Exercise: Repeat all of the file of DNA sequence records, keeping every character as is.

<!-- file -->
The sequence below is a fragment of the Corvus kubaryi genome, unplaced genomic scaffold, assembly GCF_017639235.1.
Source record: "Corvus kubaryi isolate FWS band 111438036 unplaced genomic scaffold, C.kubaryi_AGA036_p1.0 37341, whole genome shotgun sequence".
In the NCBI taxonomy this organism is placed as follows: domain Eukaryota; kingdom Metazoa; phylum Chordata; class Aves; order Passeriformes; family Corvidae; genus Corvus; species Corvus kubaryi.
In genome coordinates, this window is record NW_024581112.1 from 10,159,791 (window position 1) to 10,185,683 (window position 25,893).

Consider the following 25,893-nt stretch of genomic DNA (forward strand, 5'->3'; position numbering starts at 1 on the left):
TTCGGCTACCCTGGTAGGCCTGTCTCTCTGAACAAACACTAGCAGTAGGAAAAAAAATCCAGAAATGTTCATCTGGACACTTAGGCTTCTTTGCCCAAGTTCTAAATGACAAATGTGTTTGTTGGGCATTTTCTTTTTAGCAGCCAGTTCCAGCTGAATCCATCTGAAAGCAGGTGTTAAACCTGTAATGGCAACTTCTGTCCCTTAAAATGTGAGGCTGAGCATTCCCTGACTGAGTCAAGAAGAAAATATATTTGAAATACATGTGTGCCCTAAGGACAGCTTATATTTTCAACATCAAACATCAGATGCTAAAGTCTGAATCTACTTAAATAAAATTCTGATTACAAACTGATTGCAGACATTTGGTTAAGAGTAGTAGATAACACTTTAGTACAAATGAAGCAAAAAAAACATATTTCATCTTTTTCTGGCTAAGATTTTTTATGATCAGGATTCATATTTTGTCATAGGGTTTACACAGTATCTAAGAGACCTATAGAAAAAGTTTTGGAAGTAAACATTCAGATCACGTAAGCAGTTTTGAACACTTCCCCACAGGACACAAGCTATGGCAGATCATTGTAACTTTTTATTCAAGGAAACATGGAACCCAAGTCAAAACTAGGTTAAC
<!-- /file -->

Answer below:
The sequence below is a fragment of the Corvus kubaryi genome, unplaced genomic scaffold, assembly GCF_017639235.1.
Source record: "Corvus kubaryi isolate FWS band 111438036 unplaced genomic scaffold, C.kubaryi_AGA036_p1.0 37341, whole genome shotgun sequence".
In the NCBI taxonomy this organism is placed as follows: domain Eukaryota; kingdom Metazoa; phylum Chordata; class Aves; order Passeriformes; family Corvidae; genus Corvus; species Corvus kubaryi.
In genome coordinates, this window is record NW_024581112.1 from 10,159,791 (window position 1) to 10,185,683 (window position 25,893).

Consider the following 25,893-nt stretch of genomic DNA (forward strand, 5'->3'; position numbering starts at 1 on the left):
TTCGGCTACCCTGGTAGGCCTGTCTCTCTGAACAAACACTAGCAGTAGGAAAAAAAATCCAGAAATGTTCATCTGGACACTTAGGCTTCTTTGCCCAAGTTCTAAATGACAAATGTGTTTGTTGGGCATTTTCTTTTTAGCAGCCAGTTCCAGCTGAATCCATCTGAAAGCAGGTGTTAAACCTGTAATGGCAACTTCTGTCCCTTAAAATGTGAGGCTGAGCATTCCCTGACTGAGTCAAGAAGAAAATATATTTGAAATACATGTGTGCCCTAAGGACAGCTTATATTTTCAACATCAAACATCAGATGCTAAAGTCTGAATCTACTTAAATAAAATTCTGATTACAAACTGATTGCAGACATTTGGTTAAGAGTAGTAGATAACACTTTAGTACAAATGAAGCAAAAAAAACATATTTCATCTTTTTCTGGCTAAGATTTTTTATGATCAGGATTCATATTTTGTCATAGGGTTTACACAGTATCTAAGAGACCTATAGAAAAAGTTTTGGAAGTAAACATTCAGATCACGTAAGCAGTTTTGAACACTTCCCCACAGGACACAAGCTATGGCAGATCATTGTAACTTTTTATTCAAGGAAACATGGAACCCAAGTCAAAACTAGGTTAAC